You know that there is gravitational attraction between two masses and the gravitational attraction is GMm/r^2 where r is the distance between the centres of the masses. So that part is just the law of universal gravitation.

    There are gravitational forces inside the sphere. It is just that they sum to 0. There is no gravitational effect on a mass inside a sphere of uniform density becuase the gravitational contributions of the atoms in the sphere on a point mass inside the sphere offset each other in total. You can see by symmetry why that does not occur if the point mass is outside the sphere.

    R is the radius of the earth. In your tunnel, r is never greater than R. The statement [itex]F= 0[/tex] for [tex] r<R[/itex] applies only to a hollow sphere.

    For simplicity we assume the density to be the same throughout the earth. So the mass is proportional to volume. What is the volume of a sphere of radius r?

    AM
     
  16. Jul 5, 2008 #15

    Andrew Mason

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    Please note the following correction to my earlier post: I meant to say, of course, that mass is proportional to r^3 nor 1/r^3.

    AM
     
  17. Jul 5, 2008 #16
    Okay just wanted to make sure that it wasn't the same as for a hollow sphere. The volume is [tex] (4\/Phi/3)r^3[/tex]. So the mass over the volume will give us the density correct?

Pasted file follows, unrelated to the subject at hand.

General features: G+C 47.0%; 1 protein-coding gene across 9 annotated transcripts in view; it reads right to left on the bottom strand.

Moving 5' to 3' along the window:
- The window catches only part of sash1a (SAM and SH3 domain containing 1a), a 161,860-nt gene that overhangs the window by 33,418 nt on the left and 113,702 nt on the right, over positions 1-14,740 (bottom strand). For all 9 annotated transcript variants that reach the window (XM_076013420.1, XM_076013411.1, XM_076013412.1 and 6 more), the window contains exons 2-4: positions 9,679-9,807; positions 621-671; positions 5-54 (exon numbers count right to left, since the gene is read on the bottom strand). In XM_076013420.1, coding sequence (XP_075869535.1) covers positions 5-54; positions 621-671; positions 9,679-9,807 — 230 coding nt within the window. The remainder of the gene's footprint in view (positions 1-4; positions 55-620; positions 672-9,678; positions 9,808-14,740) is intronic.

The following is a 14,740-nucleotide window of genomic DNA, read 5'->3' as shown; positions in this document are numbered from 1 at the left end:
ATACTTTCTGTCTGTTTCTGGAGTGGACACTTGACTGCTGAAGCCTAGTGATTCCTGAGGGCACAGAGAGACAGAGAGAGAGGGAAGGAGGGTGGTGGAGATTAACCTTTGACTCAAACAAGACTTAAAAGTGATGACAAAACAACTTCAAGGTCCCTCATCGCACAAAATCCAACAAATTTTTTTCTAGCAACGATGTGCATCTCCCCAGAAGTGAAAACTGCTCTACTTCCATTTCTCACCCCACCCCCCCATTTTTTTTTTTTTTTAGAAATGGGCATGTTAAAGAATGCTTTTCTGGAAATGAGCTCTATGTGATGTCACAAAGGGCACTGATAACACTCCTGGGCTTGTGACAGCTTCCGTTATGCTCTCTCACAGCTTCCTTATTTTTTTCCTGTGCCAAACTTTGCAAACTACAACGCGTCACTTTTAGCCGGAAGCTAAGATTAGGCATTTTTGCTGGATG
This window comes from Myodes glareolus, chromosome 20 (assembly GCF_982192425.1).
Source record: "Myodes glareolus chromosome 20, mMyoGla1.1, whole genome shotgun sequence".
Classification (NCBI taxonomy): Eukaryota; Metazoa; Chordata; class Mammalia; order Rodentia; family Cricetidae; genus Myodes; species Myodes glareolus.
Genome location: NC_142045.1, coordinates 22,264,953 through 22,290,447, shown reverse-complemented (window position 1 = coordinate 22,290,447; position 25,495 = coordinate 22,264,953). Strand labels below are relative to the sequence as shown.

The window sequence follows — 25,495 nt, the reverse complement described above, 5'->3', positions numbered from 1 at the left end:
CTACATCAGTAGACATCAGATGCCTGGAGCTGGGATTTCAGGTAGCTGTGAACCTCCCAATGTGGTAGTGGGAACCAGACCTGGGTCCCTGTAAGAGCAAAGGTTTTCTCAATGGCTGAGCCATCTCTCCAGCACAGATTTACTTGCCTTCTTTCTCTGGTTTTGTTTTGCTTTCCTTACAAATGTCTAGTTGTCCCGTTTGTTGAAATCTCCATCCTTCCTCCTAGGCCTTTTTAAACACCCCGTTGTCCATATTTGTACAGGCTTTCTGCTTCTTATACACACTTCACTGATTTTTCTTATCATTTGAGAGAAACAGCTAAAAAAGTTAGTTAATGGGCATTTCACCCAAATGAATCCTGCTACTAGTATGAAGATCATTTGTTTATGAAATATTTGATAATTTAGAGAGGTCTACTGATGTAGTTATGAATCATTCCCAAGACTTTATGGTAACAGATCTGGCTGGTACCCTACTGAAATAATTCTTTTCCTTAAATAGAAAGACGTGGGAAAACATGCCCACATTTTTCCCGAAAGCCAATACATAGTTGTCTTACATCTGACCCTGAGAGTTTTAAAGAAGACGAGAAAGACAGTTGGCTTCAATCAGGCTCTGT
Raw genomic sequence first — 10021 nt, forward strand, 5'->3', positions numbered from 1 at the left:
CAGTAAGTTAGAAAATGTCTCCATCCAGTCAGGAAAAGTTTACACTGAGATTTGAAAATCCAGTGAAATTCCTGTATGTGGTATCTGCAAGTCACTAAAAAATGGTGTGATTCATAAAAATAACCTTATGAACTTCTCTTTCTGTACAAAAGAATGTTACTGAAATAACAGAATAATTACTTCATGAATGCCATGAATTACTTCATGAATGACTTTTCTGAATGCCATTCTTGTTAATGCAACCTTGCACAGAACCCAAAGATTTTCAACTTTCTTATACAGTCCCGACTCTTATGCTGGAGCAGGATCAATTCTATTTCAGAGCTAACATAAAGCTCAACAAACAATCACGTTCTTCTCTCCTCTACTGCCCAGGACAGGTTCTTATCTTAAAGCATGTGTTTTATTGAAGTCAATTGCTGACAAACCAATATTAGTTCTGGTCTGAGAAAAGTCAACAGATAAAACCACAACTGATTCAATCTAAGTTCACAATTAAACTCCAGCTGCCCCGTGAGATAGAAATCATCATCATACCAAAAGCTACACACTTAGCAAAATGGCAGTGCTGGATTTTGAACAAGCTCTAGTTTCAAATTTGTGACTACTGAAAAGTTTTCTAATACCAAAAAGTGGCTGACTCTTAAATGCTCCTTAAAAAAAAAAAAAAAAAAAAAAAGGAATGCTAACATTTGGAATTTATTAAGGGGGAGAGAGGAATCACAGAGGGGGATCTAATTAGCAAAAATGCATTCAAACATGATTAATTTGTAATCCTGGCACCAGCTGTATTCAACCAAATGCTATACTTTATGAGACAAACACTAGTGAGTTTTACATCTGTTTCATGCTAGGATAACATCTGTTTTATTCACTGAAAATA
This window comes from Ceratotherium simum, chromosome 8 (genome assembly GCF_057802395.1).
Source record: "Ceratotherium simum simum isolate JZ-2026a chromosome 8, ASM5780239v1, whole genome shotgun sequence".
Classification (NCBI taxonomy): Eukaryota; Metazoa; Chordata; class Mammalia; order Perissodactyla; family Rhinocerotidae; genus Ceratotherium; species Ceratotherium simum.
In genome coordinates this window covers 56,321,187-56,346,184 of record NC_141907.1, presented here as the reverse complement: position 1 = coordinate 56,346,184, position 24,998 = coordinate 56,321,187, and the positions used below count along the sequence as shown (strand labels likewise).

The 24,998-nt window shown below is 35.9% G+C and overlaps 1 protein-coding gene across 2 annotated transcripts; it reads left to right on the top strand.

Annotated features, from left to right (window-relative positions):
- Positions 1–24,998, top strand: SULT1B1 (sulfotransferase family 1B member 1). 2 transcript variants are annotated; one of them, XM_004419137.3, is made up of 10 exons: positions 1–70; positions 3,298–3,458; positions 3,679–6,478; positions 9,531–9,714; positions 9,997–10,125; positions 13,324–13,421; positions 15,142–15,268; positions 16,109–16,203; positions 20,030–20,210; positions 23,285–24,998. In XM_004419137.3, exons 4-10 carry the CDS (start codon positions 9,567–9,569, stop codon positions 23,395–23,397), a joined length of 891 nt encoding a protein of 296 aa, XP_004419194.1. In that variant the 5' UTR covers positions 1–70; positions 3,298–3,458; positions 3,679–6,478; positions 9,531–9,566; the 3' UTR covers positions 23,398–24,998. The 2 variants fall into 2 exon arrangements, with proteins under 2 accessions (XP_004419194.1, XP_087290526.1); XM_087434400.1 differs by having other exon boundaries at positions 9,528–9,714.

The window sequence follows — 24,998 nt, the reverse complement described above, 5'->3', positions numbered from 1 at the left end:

18. Jul 5, 2008 #17
    I think I almost got it. What do i have to do after i find the gravitational force at a distance r? You said integrate -R to R and that will give me the sum of the force correct? Isn't there more i have to do to show it's a simple harmonic motion? Or will the final result be that the force is proportional to the displacement
     
  19. Jul 5, 2008 #18

    Andrew Mason

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    You can ignore my comment about integration. Just look at the force as a function of r.

    You can also look at it from an energy point of view, but it is not necessary. If you integrate the force x distance, from -R to 0 you get the kinetic energy of the cylinder at the centre of the earth. If you integrate from 0 to R you will get the potential energy in the cylinder at r=R.

    AM
     
  20. Jul 6, 2008 #19
    That's great I'll probably do both and see what i get. Thanks for everything
     
  21. Jul 6, 2008 #20
    I have a final question I thought harmonic motion is when the force is directly proportional to the negative of the displacement but that is not what i got my force to. Meaning I don't have a negative sign. This would still be a simple harmonic motion though because only the restoring force has to be proportional to the negative displacement. Is that correct?